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Dementia With Lewy Bodies and in relation to Alzheimer’s Disease

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Fatal attractions between otherwise normal proteins seem to be a common theme in Alzheimer’s disease (AD) and a diverse group of disorders related to AD. National Institute on Aging (NIA)-supported researchers at the University of Pennsylvania Alzheimer’s Disease Center (ADC) are interested in abnormal protein interactions in AD and related dementias. According to two researchers at this ADC, Drs. John Q. Trojanowski and Virginia M.-Y. Lee, “These proteins are attracted to each other through positive and negative charges. They then stick together and cause toxic lesions (see Key Terms) to form. That is, the proteins get all bunched up together, fatally injuring the cell.”

These researchers are looking at Lewy bodies (LBs) and their relationship to AD. LBs are a hallmark of Parkinson’s disease (PD). Recently, scientists identified LBs in the brains of patients with standard AD features (amyloid plaques and neurofibrillary tangles). In addition, LBs have been found in the brains of patients with AD-like dementia, but with sparse or no signs of AD pathology. These types of disorders with LBs collectively are called “dementia with Lewy bodies” (DLB).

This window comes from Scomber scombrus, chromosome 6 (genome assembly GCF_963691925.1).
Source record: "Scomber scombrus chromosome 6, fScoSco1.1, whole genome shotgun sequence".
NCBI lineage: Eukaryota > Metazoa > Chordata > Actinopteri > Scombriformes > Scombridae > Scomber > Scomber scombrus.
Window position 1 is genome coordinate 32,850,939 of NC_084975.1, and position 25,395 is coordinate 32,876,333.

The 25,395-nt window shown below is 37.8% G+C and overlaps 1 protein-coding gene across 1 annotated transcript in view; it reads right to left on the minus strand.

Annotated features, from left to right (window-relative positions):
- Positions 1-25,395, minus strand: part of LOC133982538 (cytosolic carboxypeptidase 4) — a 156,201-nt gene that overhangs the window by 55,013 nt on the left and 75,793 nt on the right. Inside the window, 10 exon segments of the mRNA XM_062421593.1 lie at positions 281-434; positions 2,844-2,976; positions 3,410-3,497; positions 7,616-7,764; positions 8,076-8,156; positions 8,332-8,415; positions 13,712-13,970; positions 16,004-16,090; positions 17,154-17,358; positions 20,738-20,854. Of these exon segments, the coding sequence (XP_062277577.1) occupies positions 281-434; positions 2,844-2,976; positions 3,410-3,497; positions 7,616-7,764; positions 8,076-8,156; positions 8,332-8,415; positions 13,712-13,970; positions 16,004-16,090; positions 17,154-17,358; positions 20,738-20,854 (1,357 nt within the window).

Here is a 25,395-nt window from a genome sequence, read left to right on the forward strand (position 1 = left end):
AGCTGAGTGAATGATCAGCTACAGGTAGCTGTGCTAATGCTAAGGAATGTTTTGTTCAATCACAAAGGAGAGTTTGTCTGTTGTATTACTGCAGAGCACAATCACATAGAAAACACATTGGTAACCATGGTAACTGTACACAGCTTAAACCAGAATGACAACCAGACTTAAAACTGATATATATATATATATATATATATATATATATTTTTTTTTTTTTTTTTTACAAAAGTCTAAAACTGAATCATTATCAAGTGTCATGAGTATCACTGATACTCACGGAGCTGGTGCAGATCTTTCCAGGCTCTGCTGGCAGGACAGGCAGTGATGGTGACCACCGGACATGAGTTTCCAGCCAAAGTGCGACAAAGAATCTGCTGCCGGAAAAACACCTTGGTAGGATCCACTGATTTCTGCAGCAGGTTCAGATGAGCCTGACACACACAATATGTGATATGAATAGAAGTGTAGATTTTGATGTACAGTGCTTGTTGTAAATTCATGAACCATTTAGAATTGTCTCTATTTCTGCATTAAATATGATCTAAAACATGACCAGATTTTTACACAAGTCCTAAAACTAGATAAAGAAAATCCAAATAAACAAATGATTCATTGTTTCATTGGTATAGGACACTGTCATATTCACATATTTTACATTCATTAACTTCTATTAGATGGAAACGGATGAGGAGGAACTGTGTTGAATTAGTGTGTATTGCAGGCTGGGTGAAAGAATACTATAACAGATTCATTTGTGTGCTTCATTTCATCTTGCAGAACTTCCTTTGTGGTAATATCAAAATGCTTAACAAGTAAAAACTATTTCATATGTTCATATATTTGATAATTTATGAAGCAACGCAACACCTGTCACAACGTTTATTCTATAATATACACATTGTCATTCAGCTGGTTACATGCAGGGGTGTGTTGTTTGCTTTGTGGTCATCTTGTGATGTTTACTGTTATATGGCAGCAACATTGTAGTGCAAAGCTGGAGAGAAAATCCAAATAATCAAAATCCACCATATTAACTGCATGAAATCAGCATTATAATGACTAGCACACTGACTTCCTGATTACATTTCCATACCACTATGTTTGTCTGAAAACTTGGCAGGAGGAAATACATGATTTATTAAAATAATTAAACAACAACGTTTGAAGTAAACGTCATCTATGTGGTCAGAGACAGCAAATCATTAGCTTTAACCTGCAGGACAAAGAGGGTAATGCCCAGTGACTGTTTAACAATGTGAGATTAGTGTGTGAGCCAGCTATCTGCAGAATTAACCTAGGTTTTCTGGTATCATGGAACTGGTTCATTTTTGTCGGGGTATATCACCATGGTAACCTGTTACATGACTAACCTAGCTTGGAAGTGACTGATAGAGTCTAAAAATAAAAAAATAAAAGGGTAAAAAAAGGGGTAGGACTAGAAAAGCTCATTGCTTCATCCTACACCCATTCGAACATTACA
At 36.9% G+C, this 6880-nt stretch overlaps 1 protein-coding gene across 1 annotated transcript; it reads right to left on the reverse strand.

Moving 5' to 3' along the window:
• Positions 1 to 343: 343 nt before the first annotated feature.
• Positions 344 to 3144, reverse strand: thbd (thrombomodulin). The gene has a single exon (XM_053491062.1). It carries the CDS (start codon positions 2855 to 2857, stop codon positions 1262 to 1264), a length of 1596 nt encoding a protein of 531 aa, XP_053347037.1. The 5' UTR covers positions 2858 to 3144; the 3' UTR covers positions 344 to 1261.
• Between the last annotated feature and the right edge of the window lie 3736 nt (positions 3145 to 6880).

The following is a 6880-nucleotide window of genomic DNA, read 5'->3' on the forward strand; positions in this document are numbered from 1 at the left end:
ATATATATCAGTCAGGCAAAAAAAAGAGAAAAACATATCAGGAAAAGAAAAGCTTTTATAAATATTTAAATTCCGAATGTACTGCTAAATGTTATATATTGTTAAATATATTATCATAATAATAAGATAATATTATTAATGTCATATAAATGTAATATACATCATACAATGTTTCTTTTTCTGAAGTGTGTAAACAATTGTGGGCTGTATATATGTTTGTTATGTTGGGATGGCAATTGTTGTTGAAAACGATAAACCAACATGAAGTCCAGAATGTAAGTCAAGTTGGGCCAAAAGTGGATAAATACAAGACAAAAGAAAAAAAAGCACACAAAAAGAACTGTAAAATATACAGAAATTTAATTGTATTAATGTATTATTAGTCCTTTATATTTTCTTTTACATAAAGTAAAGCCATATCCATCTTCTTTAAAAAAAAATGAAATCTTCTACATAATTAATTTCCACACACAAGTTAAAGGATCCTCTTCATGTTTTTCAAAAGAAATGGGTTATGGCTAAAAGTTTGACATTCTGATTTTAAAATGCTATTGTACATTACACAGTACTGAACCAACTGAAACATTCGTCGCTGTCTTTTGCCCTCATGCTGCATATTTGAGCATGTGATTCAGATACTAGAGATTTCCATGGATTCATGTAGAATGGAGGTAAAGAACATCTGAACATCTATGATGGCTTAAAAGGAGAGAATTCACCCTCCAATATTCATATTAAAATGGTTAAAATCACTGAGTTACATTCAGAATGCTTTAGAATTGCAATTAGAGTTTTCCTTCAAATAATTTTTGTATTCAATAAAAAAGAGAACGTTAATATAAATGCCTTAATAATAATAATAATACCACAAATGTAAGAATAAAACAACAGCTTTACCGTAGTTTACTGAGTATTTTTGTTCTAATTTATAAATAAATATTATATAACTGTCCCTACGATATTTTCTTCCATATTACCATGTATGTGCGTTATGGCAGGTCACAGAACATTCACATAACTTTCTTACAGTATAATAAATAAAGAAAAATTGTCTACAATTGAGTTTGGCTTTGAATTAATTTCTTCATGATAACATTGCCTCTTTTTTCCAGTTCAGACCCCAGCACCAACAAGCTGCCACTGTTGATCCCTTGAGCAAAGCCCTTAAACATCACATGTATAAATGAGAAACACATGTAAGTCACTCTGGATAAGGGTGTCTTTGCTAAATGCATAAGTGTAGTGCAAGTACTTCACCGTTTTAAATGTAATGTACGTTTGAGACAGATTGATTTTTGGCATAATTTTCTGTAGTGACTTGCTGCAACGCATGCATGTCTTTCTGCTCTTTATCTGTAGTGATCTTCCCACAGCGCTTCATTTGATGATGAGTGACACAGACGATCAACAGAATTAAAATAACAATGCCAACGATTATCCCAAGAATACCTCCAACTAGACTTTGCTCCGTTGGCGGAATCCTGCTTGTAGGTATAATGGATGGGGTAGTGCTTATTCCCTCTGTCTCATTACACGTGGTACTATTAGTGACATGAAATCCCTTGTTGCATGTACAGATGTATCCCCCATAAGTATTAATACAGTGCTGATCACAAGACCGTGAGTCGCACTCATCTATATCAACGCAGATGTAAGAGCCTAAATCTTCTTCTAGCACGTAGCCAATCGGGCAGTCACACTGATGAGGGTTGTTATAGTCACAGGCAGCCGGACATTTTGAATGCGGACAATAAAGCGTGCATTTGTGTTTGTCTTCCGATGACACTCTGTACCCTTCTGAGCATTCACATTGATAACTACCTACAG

Dr. Kenji Kosaka first described DLB in 1978. Several research groups in the United States and United Kingdom have reported DLB as the second most common form of dementia in older people, next to AD.

How and why LBs and AD develop are unknown. Researchers now are able to identify LBs under a microscope, but their exact makeup and role in AD remain unclear. To answer these questions, Drs. Trojanowski and Lee are studying abnormal protein buildup and neuron death in PD and DLB.

These and other scientists have found that abnormal protein interactions cause protein filaments to form and build up; this is called filament accumulation. These toxic brain lesions are a common feature of some sporadic and hereditary dementias. Such interactions may play a role in the development of amyloid plaques and neurofibrillary tangles, which are characteristic of both sporadic and familial AD. These same interactions also may play a role in the formation of prion protein deposits found in the brains of patients with sporadic and genetic spongiform encephalopathy.

According to Dr. Trojanowski, “We want to draw attention to parallels among the lesions you find in AD, PD, prion disease, tauopathies, and other diseases. Some lesions are outside cells (extracellular) and others are inside (intracytoplasmic), but the central theme is filament accumulation. Another parallel is that these lesions are created from proteins, such as alpha-synuclein, but not the same protein in each disease. They all start out as normal (healthy functioning) proteins that, for some unknown reason, change from being soluble to insoluble or from good to bad.”

Source: Connections Magazine [Volume 7(2), Fall 1998]

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